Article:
The protesters also demand a certain amount of respect, and it is important that they receive it. The protests in Hong Kong are not “riots” organized for the sake of violence and destruction. They are not “lawless.” They are motivated by concerns that the law is not good enough, that the law is in danger of becoming inadequate to administer protection of its people’s rights. If it becomes considered “lawless” to voice one’s opinion and assemble to create change for the better, then the laws in place are flawed. The protests are made up of people who are serious about the change they want to see in their country. Despite the prevalence of police violence at the protests, they are willing to put themselves in danger for the sake of their city’s future. That sort of dedication and sacrifice deserves respect.
Violence is not admirable in any form, but especially in this case, it will not help. Violence against protesters only provides them with more to say. It only strengthens their cause and validates the claims behind their efforts. The arrests of protesters and the violence exerted at demonstrations have only allowed the protesters to gain ground. More injustice will only give the protesters more to hold the government accountable for. Violence in the face of demonstrations only multiplies and paints a terrible image of the government responsible. In terms of violence on the part of protesters, the switch from peaceful demonstrations to vandalism of the legislative building is likely a response to not being heard or to not being taken seriously. While resorting to violence is not constructive, protesters are likely doing it to send a louder message after feeling like their message up to this point has been ignored. The government’s willingness to listen to its people could help to quell violence on the part of protesters.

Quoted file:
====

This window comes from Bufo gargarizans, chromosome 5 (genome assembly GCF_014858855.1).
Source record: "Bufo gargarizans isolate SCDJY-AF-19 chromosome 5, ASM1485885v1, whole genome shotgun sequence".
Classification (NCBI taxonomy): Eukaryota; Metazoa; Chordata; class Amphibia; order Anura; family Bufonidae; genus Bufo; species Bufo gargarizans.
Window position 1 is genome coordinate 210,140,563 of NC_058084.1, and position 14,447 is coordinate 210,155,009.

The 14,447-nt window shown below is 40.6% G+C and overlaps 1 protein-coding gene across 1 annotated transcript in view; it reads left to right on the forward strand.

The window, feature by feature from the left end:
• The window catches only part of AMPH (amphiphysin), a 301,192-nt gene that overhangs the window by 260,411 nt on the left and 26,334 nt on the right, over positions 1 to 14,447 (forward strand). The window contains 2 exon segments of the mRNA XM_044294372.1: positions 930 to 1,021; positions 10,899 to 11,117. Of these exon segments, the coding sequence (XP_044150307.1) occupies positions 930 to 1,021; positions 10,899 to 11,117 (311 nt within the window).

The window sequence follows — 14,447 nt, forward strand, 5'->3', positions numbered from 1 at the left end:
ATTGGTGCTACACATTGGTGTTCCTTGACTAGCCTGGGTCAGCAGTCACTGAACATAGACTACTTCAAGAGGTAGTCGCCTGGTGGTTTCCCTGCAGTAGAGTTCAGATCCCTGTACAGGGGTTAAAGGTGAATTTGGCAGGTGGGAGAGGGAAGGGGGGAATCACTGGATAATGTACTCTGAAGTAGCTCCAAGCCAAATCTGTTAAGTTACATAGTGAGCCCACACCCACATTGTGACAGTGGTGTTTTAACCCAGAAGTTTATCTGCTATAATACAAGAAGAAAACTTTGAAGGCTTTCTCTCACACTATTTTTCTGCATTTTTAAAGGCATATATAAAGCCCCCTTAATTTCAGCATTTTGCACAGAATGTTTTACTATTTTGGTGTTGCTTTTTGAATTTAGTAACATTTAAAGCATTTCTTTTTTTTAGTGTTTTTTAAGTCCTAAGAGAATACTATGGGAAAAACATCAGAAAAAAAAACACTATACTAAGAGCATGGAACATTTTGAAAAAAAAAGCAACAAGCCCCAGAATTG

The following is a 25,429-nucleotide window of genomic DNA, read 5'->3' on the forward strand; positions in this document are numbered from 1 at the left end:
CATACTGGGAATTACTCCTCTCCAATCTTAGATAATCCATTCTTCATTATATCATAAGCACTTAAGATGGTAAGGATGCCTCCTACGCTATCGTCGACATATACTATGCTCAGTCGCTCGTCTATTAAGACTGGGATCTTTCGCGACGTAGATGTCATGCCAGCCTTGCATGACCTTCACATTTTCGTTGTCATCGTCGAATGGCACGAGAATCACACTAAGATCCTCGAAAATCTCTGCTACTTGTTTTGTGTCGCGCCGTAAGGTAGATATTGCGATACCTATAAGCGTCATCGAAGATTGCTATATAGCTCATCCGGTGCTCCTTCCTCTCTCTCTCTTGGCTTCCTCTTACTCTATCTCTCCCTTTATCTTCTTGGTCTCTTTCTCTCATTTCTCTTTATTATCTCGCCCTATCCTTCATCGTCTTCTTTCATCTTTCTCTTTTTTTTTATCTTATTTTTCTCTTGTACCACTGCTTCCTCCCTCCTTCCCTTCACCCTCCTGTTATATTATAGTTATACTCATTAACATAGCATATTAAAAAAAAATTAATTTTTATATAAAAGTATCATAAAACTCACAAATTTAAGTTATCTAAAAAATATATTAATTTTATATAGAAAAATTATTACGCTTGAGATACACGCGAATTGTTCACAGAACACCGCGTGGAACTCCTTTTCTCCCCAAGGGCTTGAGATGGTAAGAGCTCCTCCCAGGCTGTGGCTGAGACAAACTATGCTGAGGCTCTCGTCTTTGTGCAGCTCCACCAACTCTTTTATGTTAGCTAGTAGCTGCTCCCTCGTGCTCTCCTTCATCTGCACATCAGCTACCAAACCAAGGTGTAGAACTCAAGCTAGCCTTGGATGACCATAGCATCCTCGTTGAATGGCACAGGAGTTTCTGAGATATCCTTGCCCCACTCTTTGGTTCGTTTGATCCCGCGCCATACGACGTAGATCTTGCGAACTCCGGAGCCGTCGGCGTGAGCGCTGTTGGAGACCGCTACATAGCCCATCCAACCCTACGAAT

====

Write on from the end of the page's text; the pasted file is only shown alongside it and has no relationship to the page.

The motivations of the protesters in Hong Kong are largely driven by a concern for the future. The “one country, two systems” agreement with Britain will run out in 2047. While facing the inevitable end of 50 years of autonomy, many protesters feel they should fight to retain it because they have “nothing to lose.” While those in mainland China are often shielded from information, the people of Hong Kong have seen uprisings around the world through the years and know that it is possible to overthrow authoritarian regimes. The demonstration effect that these events have likely had on protesters in Hong Kong explains why there are no plans to stop protesting until the outlined needs are met. Change needs to happen and protesters have signalled that it needs to happen now. People are fed up with having their freedoms threatened and afraid for the future. This is a chance to show what they have learned from other uprisings around the world and to make the future of Hong Kong into something built by its citizens. This is an opportunity to build a future in which the freedoms they cherish are present and protected.